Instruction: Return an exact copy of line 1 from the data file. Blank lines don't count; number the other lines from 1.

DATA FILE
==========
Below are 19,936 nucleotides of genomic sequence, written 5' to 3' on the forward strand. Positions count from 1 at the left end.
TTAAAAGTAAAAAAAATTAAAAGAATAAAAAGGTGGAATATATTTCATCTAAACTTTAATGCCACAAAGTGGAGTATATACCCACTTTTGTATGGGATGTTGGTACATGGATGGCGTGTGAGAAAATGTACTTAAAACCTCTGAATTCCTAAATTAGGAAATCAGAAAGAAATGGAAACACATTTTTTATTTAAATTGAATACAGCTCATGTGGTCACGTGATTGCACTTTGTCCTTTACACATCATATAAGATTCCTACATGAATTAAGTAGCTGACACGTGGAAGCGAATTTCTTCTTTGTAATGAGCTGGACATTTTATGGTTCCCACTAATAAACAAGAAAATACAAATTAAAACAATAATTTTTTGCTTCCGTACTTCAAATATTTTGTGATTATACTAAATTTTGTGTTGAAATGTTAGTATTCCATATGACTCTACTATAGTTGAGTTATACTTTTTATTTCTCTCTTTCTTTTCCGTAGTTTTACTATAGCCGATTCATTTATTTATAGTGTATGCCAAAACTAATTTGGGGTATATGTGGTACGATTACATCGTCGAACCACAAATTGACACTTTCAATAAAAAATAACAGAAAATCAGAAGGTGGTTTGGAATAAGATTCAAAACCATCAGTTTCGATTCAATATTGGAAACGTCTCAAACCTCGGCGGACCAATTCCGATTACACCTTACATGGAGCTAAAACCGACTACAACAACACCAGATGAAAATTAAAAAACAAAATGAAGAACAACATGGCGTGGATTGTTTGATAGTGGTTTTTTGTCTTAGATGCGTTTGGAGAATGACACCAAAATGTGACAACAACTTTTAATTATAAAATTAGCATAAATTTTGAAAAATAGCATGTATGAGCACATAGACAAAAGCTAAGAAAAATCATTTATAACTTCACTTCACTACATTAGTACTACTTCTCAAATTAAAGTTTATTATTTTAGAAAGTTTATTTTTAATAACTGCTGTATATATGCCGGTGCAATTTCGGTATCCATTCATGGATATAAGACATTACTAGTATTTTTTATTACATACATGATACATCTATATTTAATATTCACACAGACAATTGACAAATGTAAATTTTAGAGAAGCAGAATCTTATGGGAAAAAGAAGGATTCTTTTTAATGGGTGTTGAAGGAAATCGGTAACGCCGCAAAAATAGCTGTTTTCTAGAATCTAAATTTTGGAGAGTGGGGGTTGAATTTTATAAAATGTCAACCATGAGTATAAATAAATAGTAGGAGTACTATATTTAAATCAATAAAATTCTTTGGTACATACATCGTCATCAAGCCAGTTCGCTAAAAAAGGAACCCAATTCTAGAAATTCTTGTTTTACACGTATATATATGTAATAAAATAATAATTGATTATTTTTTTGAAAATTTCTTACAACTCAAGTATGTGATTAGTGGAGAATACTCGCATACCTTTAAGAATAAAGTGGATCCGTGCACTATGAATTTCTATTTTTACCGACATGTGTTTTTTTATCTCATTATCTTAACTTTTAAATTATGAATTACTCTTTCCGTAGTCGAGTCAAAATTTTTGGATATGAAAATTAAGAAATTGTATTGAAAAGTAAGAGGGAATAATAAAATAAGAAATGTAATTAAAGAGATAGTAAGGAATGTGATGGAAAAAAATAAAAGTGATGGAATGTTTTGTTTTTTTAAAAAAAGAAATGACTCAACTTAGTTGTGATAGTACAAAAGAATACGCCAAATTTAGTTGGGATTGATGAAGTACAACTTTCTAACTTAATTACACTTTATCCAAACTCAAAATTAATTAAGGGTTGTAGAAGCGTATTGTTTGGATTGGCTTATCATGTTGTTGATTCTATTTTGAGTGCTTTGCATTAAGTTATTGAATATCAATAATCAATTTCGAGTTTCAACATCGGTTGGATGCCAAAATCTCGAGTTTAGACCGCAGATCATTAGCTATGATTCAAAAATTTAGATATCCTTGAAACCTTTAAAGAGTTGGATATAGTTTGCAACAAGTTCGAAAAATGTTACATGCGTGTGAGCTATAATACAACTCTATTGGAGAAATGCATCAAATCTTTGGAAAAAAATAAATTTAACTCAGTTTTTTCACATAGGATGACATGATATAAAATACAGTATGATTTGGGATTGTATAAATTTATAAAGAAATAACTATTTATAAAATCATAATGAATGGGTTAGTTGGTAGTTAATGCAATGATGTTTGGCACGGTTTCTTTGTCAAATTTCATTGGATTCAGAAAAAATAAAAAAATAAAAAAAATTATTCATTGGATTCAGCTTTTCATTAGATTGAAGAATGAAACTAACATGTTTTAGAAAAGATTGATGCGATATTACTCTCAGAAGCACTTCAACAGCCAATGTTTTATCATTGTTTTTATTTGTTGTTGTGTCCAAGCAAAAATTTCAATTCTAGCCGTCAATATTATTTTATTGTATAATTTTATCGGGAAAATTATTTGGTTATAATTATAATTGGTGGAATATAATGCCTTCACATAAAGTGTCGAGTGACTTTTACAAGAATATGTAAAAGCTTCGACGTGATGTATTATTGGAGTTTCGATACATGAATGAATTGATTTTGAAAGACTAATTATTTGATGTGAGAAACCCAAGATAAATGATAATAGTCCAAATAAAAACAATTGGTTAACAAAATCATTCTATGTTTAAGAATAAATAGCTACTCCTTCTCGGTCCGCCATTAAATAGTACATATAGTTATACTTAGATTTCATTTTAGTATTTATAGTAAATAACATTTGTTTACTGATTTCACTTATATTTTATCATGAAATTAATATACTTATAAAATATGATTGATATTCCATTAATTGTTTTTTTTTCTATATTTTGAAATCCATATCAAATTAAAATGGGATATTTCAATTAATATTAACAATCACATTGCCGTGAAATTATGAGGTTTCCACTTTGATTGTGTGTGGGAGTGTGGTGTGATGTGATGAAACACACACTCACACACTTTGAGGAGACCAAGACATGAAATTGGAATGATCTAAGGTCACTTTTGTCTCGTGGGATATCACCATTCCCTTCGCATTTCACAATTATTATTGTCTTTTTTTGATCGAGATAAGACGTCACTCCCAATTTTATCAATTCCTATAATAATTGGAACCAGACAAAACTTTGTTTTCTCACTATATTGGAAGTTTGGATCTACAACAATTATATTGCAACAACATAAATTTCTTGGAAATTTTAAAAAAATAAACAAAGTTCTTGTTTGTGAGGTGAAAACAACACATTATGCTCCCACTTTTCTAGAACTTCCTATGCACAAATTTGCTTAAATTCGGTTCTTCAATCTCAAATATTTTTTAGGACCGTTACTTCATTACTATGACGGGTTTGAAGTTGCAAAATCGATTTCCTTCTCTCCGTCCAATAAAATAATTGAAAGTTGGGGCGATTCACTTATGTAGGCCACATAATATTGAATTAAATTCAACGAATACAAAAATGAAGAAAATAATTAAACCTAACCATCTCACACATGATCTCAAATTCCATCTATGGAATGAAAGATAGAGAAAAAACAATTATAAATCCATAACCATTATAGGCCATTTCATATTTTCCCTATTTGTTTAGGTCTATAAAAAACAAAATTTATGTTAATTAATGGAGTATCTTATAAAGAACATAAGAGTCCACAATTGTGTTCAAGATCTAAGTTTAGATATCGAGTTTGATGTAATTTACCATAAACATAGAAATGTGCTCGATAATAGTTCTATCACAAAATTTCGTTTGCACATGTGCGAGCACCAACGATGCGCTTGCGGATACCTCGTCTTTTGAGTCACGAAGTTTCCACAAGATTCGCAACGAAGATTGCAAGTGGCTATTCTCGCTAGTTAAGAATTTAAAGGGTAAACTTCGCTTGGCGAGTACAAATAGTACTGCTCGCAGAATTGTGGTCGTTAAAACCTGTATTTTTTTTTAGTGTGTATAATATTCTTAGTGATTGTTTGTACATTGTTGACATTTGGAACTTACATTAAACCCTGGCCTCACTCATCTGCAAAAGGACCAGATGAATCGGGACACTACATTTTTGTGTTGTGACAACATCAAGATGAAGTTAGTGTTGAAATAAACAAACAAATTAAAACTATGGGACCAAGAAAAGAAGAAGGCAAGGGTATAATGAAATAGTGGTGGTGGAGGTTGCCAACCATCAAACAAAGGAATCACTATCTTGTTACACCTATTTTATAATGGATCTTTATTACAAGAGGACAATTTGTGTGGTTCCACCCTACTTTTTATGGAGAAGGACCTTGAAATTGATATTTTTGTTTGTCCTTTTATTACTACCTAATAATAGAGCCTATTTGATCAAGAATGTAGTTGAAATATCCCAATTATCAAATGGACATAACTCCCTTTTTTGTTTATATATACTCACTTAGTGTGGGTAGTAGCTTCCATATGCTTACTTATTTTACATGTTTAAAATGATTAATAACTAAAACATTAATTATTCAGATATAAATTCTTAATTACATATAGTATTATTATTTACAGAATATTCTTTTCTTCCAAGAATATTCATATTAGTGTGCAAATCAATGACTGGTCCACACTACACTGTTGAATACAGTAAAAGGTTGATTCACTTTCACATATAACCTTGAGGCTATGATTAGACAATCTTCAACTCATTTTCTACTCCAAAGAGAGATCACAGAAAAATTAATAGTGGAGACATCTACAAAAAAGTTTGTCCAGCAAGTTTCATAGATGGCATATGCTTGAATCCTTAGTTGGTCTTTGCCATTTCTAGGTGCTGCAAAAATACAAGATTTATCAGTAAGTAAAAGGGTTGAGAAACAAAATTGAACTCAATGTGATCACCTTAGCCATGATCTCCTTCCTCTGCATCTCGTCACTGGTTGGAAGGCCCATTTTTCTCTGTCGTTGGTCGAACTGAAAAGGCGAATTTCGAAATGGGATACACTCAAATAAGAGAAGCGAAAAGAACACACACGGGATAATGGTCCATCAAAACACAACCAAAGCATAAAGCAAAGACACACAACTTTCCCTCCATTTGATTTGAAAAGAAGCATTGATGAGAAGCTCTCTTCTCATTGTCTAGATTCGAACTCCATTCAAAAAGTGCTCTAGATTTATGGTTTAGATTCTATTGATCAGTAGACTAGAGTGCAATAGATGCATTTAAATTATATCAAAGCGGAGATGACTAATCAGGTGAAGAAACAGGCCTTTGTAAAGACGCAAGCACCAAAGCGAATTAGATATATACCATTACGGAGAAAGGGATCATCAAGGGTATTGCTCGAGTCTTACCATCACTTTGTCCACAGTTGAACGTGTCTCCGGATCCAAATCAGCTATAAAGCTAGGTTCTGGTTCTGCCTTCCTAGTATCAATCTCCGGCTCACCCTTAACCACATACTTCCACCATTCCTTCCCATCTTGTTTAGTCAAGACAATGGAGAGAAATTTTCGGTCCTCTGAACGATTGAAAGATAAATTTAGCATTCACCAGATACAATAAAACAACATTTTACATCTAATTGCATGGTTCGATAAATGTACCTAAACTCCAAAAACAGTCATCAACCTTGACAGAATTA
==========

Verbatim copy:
Below are 19,936 nucleotides of genomic sequence, written 5' to 3' on the forward strand. Positions count from 1 at the left end.